Breaking News
Comments
Newest First | Oldest First | Threaded View
<<   <   Page 4 / 4
EDA360 Insider
User Rank
Rookie
re: Nostalgic about HP test equipment
EDA360 Insider   2/8/2012 11:28:09 PM
NO RATINGS
Sorry, but the X-ray finger detection doesn't pass the sniff test. IR, sure. X-ray, that's just silly.

Bert22306
User Rank
CEO
re: Nostalgic about HP test equipment
Bert22306   2/8/2012 10:07:17 PM
NO RATINGS
I have to admit, once you've used the original built-like-tanks HP test equipment, nothing else seems to measure up. But hey, leaving that aside, I'm intrigued by your bio. I'm curious about accents. To my admittedly not hyper-trained ear, English spoken in Zimbabwe/Rhodesia and South Africa especially, sounds quite similar. And not too different from English spoken in Australia and New Zealand. So here's my question. If I may ask, when you moved to Oz, did everyone notice your accent and ask about it, or not? (Or perhaps you fooled them all, and me, by sounding like a yank?)

John.McVey
User Rank
Rookie
re: Nostalgic about HP test equipment
John.McVey   2/8/2012 10:04:45 PM
NO RATINGS
I enjoyed many years working as a design engineer at HP. One of best projects was working on a new full-custom CMOS chipset at the calculator division in Corvallis, Oregon. We could do it all in those days because the standard-cell approach wasn't around yet or suitable. We created our schematics and simulated them with HP Spice and proprietary logic simulators. We could walk over to the CMOS process engineer's desk and discuss spice parameters nuances, or discuss bus contention detection with the guy that wrote the logic simulator. We could even do our own CMOS layout and netlist extraction and verification. We could wear a "bunny suit" and enter the CMOS fab to watch our wafers be processed, and manually probe them at a probe station to verify internal circuit operation. HP created as many as 7 full-custom ASICs for a new architecture in those days and the teamwork was amazing. I learned so much from the high caliber people I worked shoulder-to-shoulder with. I also witnessed some of the most amazing assembly language code reviews. In those days of 1MHz CPU clocks and 4KB SRAM chips every cycle and byte mattered. During a code review you could hear one engineer tell another: "if you move instruction XXX before instruction YYY you can eliminate instruction ZZZ saving two bytes and three clocks"! We also frequently heard from customers whose calculators had survived amazing destruction, including one from a bombing in Ireland. It was grand engineering on this scale that is the legacy for things like the HP-35, HP-41 and HP-48. I am sure hundreds of lucky engineers like me participated in a similarly fulfilling engineering environment at other HP Divisions around the country. It was truly the best of days!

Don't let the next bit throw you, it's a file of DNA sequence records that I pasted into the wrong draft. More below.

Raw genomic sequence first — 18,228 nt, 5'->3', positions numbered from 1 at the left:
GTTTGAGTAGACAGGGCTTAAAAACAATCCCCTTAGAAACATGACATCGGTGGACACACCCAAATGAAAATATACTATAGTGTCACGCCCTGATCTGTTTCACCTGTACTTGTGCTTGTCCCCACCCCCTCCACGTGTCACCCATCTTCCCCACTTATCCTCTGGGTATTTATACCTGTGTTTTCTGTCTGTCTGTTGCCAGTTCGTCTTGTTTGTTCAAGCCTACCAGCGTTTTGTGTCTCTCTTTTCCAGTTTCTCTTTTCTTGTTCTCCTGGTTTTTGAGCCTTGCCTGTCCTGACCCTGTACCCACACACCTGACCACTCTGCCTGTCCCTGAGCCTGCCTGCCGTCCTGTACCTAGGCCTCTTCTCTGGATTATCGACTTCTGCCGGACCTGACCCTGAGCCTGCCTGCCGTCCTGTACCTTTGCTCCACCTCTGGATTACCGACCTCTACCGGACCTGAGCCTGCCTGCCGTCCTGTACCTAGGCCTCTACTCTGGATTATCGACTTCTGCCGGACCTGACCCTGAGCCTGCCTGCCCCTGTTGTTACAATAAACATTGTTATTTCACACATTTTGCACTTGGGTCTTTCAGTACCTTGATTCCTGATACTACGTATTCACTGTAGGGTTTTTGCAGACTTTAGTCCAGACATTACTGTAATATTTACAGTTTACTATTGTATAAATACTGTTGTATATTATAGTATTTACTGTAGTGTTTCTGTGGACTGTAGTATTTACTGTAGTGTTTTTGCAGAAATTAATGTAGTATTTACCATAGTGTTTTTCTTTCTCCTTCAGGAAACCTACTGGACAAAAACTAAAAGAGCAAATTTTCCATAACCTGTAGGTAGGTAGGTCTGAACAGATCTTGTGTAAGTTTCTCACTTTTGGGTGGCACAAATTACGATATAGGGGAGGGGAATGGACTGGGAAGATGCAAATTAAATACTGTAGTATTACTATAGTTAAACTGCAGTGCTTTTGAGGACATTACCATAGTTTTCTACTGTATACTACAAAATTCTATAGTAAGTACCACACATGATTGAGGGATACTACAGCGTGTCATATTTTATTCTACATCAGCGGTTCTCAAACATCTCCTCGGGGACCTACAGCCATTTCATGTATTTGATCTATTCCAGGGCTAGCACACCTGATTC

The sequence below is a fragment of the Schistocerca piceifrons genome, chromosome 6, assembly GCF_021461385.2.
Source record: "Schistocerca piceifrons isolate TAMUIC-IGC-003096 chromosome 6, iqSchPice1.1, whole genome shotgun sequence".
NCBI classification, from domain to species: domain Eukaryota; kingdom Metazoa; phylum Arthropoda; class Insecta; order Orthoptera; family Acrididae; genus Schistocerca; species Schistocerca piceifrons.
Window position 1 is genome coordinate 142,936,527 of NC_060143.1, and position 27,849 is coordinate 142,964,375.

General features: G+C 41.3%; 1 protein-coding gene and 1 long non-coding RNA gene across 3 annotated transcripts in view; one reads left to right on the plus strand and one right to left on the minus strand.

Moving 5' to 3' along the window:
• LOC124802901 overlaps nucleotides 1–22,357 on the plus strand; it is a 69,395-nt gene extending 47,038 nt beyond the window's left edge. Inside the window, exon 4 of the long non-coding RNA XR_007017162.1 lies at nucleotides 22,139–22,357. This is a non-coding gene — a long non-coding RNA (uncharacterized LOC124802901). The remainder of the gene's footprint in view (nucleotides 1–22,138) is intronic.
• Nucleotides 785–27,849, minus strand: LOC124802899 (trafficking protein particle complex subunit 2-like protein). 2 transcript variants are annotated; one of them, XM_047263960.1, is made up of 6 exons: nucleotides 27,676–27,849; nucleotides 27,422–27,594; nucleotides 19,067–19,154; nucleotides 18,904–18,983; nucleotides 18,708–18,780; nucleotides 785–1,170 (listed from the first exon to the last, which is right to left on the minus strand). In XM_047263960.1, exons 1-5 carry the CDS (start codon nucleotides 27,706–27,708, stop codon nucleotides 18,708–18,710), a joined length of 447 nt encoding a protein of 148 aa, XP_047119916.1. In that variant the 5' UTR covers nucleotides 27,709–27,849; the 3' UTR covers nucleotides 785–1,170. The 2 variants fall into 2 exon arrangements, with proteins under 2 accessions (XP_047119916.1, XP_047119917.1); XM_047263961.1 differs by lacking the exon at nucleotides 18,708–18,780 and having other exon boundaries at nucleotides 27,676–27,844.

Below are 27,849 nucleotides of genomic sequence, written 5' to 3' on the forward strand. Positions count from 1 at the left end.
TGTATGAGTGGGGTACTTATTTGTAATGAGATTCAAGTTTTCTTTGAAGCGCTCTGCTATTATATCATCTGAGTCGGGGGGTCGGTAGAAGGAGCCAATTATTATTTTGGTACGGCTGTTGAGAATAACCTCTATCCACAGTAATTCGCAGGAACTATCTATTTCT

Walt Johnson
User Rank
Rookie
re: Nostalgic about HP test equipment
Walt Johnson   2/8/2012 3:07:33 PM
NO RATINGS
I was hired by HP as a Production Engineer in 1965 in Loveland CO. One of the products I was responsible for was the 200CD. In those days it wass literally raw material to finished product. It seems to me that we made everything in Loveland except the basic electronic components.

<<   <   Page 4 / 4


Flash Poll
Top Comments of the Week
Like Us on Facebook
EE Times on Twitter
EE Times Twitter Feed

Datasheets.com Parts Search

185 million searchable parts
(please enter a part number or hit search to begin)
EE Life
Frankenstein's Fix, Teardowns, Sideshows, Design Contests, Reader Content & More
Max Maxfield

Energizing the Young Engineers of Tomorrow
Max Maxfield
15 comments
It doesn't seem all that long ago when I was a bright-eyed, bushy-tailed young engineer. Now I feel like an old fool, but where are we going to find one at this time of the day (LOL)?

Jolt Judges and Andrew Binstock

Jolt Awards: The Best Books
Jolt Judges and Andrew Binstock
1 Comment
As we do every year, Dr. Dobb's recognizes the best books of the last 12 months via the Jolt Awards -- our cycle of product awards given out every two months in each of six categories. No ...

Engineering Investigations

Air Conditioner Falls From Window, Still Works
Engineering Investigations
2 comments
It's autumn in New England. The leaves are turning to red, orange, and gold, my roses are in their second bloom, and it's time to remove the air conditioner from the window. On September ...

David Blaza

The Other Tesla
David Blaza
5 comments
I find myself going to Kickstarter and Indiegogo on a regular basis these days because they have become real innovation marketplaces. As far as I'm concerned, this is where a lot of cool ...